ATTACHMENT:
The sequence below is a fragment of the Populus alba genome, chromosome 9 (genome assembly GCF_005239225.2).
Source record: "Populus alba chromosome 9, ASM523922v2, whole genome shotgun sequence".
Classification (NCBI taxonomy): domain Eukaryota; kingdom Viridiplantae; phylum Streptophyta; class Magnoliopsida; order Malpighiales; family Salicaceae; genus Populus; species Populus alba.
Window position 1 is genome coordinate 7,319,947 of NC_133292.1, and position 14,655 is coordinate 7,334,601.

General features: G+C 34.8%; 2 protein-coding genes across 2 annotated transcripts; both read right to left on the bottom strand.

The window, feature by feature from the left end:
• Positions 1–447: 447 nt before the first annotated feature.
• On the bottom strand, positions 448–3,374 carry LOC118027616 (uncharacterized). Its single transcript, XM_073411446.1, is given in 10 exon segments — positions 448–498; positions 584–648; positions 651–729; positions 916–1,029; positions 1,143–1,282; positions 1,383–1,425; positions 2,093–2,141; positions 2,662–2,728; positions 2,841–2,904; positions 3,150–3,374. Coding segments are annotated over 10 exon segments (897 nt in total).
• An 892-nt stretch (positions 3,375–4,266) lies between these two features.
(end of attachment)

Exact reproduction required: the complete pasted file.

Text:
The sequence below is a fragment of the Populus alba genome, chromosome 9 (genome assembly GCF_005239225.2).
Source record: "Populus alba chromosome 9, ASM523922v2, whole genome shotgun sequence".
Classification (NCBI taxonomy): domain Eukaryota; kingdom Viridiplantae; phylum Streptophyta; class Magnoliopsida; order Malpighiales; family Salicaceae; genus Populus; species Populus alba.
Window position 1 is genome coordinate 7,319,947 of NC_133292.1, and position 14,655 is coordinate 7,334,601.

General features: G+C 34.8%; 2 protein-coding genes across 2 annotated transcripts; both read right to left on the bottom strand.

The window, feature by feature from the left end:
• Positions 1–447: 447 nt before the first annotated feature.
• On the bottom strand, positions 448–3,374 carry LOC118027616 (uncharacterized). Its single transcript, XM_073411446.1, is given in 10 exon segments — positions 448–498; positions 584–648; positions 651–729; positions 916–1,029; positions 1,143–1,282; positions 1,383–1,425; positions 2,093–2,141; positions 2,662–2,728; positions 2,841–2,904; positions 3,150–3,374. Coding segments are annotated over 10 exon segments (897 nt in total).
• An 892-nt stretch (positions 3,375–4,266) lies between these two features.